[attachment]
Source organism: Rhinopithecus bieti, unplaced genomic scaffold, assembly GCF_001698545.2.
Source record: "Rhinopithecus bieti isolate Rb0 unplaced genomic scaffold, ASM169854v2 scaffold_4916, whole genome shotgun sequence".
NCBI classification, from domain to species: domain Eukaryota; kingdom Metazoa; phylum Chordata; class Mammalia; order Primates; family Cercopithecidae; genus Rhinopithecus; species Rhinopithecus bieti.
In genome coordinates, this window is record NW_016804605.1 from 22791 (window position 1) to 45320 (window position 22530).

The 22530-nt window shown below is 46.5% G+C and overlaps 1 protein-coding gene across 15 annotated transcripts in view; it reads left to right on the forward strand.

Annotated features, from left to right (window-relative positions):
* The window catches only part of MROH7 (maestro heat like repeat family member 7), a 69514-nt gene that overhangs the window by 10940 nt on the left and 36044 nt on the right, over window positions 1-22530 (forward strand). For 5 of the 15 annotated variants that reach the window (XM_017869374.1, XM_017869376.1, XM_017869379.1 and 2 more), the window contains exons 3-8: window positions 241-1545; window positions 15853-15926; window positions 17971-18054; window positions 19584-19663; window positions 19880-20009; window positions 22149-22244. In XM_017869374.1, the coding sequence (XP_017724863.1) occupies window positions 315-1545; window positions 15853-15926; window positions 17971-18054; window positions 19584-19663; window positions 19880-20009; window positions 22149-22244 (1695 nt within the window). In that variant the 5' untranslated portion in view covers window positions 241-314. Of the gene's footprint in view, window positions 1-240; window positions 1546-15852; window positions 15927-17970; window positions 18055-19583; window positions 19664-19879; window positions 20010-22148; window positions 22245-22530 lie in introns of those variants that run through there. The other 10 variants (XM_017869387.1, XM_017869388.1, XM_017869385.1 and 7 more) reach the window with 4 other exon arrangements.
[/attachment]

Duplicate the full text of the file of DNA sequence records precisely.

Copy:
Source organism: Rhinopithecus bieti, unplaced genomic scaffold, assembly GCF_001698545.2.
Source record: "Rhinopithecus bieti isolate Rb0 unplaced genomic scaffold, ASM169854v2 scaffold_4916, whole genome shotgun sequence".
NCBI classification, from domain to species: domain Eukaryota; kingdom Metazoa; phylum Chordata; class Mammalia; order Primates; family Cercopithecidae; genus Rhinopithecus; species Rhinopithecus bieti.
In genome coordinates, this window is record NW_016804605.1 from 22791 (window position 1) to 45320 (window position 22530).

The 22530-nt window shown below is 46.5% G+C and overlaps 1 protein-coding gene across 15 annotated transcripts in view; it reads left to right on the forward strand.

Annotated features, from left to right (window-relative positions):
* The window catches only part of MROH7 (maestro heat like repeat family member 7), a 69514-nt gene that overhangs the window by 10940 nt on the left and 36044 nt on the right, over window positions 1-22530 (forward strand). For 5 of the 15 annotated variants that reach the window (XM_017869374.1, XM_017869376.1, XM_017869379.1 and 2 more), the window contains exons 3-8: window positions 241-1545; window positions 15853-15926; window positions 17971-18054; window positions 19584-19663; window positions 19880-20009; window positions 22149-22244. In XM_017869374.1, the coding sequence (XP_017724863.1) occupies window positions 315-1545; window positions 15853-15926; window positions 17971-18054; window positions 19584-19663; window positions 19880-20009; window positions 22149-22244 (1695 nt within the window). In that variant the 5' untranslated portion in view covers window positions 241-314. Of the gene's footprint in view, window positions 1-240; window positions 1546-15852; window positions 15927-17970; window positions 18055-19583; window positions 19664-19879; window positions 20010-22148; window positions 22245-22530 lie in introns of those variants that run through there. The other 10 variants (XM_017869387.1, XM_017869388.1, XM_017869385.1 and 7 more) reach the window with 4 other exon arrangements.